MESA, Ariz. -- One way for the Rockies to contend this year is to repeat their early-season success in close games, which means they'll need closer Wade Davis to be healthy and effective. The recent track record for both Davis and manager Bud Black, whose job entails maximizing his closer
MESA, Ariz. -- One way for the Rockies to contend this year is to repeat their early-season success in close games, which means they'll need closer Wade Davis to be healthy and effective. The recent track record for both Davis and manager Bud Black, whose job entails maximizing his closer but not overusing him, is solid.
Davis joined the Cubs in a December 2016 trade with the Royals. Although he had helped Kansas City to two straight World Series appearances, he also had two stints on the disabled list in 2016 due to right flexor tendon (forearm) injuries, and some were concerned those would lead to elbow problems. But Davis stayed healthy with the Cubs and converted all but one of his 33 save chances.
Meanwhile, in his first year as the Rockies' manager in 2017, Bud Black's closer was Greg Holland, who had missed the 2016 season following Tommy John surgery, and how he would respond to frequent use was unknown. Through July 5, the Rockies were 50-37 -- in part because Holland was 28-for-29 on save chances despite appearing on three straight days just once.
In helping recruit Davis, who signed for three years and $52 million, lefty Jake McGee -- a teammate of Davis with the Rays in both the Minors and Majors -- lauded the way Black communicates with the pitchers.
And for Davis, communication is rather simple.
"There really isn't a whole lot of communication on that. If you come in and say you can't pitch, that's the only time you ever need to communicate," Davis said. "It's always assumed that if you're good to go, you don't need to say anything. If you're not good to go, then that's when you come in and say, 'I need a day today.'"
Davis feels good, and his spring preparation has been smooth. He has worked back-to-back days on one occasion, and his manager will continue to monitor his usage closely.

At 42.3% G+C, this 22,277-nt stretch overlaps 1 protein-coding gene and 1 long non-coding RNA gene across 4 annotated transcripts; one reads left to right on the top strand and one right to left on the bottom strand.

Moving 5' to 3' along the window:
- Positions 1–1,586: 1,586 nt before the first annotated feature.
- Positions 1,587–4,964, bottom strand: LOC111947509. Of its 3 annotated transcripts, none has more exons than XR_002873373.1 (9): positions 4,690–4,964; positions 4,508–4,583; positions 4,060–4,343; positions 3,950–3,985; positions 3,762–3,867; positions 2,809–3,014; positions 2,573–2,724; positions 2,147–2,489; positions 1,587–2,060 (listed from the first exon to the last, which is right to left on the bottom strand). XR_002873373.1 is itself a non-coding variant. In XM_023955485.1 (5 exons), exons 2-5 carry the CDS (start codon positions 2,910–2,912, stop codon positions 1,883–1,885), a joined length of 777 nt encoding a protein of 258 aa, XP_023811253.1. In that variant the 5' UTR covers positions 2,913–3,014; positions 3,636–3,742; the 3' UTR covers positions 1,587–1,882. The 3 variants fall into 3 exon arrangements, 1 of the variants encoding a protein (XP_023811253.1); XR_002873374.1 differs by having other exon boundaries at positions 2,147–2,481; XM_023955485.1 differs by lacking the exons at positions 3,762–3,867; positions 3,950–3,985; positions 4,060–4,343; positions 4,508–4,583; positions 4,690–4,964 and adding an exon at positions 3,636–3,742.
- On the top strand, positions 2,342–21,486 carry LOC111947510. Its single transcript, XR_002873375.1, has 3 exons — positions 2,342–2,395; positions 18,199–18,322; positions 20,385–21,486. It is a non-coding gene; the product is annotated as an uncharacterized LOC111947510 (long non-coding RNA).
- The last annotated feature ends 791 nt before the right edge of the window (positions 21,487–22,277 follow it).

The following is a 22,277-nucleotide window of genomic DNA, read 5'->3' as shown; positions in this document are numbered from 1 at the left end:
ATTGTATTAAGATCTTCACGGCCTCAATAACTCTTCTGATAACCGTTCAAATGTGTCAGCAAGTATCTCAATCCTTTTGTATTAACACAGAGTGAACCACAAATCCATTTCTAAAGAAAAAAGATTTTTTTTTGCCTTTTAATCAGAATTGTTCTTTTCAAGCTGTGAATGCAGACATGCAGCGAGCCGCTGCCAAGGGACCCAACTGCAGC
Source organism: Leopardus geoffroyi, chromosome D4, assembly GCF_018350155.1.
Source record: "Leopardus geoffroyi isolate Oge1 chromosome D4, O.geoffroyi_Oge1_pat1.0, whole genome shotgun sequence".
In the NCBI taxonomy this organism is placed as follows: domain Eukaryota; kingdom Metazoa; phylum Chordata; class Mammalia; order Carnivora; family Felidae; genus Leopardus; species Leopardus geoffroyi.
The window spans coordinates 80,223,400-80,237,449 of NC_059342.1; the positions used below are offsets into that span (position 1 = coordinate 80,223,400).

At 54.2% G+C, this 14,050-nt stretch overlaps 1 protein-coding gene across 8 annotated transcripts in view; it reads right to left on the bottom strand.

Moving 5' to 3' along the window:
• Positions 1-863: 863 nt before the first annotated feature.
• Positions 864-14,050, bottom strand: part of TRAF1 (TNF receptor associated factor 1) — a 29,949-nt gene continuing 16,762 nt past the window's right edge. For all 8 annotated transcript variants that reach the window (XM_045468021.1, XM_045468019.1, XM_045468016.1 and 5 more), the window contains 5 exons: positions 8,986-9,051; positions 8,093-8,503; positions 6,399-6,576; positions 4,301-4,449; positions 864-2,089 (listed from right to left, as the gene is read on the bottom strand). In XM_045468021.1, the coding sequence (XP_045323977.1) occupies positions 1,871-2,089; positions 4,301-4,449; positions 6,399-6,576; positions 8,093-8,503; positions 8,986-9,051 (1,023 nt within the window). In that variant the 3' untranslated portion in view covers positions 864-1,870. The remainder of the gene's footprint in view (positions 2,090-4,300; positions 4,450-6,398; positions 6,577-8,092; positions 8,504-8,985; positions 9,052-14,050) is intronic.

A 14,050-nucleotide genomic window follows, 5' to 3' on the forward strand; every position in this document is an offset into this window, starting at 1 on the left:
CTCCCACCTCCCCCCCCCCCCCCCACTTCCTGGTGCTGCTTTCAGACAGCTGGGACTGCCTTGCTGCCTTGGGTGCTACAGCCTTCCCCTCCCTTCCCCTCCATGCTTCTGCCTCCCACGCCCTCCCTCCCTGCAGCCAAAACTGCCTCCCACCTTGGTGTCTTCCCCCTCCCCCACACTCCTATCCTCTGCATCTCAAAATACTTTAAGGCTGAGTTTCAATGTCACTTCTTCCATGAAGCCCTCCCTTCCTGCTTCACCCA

"Last year with Greg, if you remember, we used him the first two days [at Milwaukee], and he was not going to pitch the third day of the season," Black said. "So you can probably expect similar plans."
When can a manager ride his closer a little harder?
"I don't know if there is a specific day, but your eyes tell you certain things about how they're throwing, and certain pitchers' conversations with us about how they're feeling, these are all daily discussions based on the physical [signs]," Black said.
Davis doesn't fear a heavy workload.
He worked 71 times in the regular season and 12 more games in the postseason in 2014 as Holland's setup man with the Royals. In the Royals' championship season in 2015, Davis took over for an injured Holland as the closer late in the season and ended up appearing in 69 regular-season and eight postseason games.
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The 2016 forearm issues were simply layovers from long seasons. And Davis, who pitched in 59 regular-season and five postseason games with the Cubs last year, believes rest and a proper offseason have brought him beyond that tough period.
"It's more just having an offseason to get stronger and let things heal," Davis said. "We threw in two straight World Series, so that's 162 games plus a little bit longer in a short time period.
"I've always been pretty strict. I don't take a day off the entire year on arm maintenance, even in the offseason. It's every other day, or 4-6 times a week."
Davis actually scored decently on the bounce-back scale. Just five pitchers in the Majors worked three straight days more than four times. Davis did it three times, and after his strikeouts per nine innings dropped from 10.4 in 2015 to 9.8 in his injury-affected 2016, he lifted it to 12.1 with the Cubs last season.
The monitoring and maintenance that makes an athlete a professional helps Davis understand when he can be pushed.
"That can change weekly," Davis said. "That depends on how you're responding. If you're throwing or really coming out of your mechanics, there are a lot of things that can change. Generally, if you're repeating your delivery, sleeping good and eating good things, things usually come together. And if you're having short outings in terms of pitches instead of those elongated, tough outings, that makes it much simpler."
Thomas Harding has covered the Rockies since 2000, and for MLB.com since 2002. Follow him on Twitter and like his Facebook page.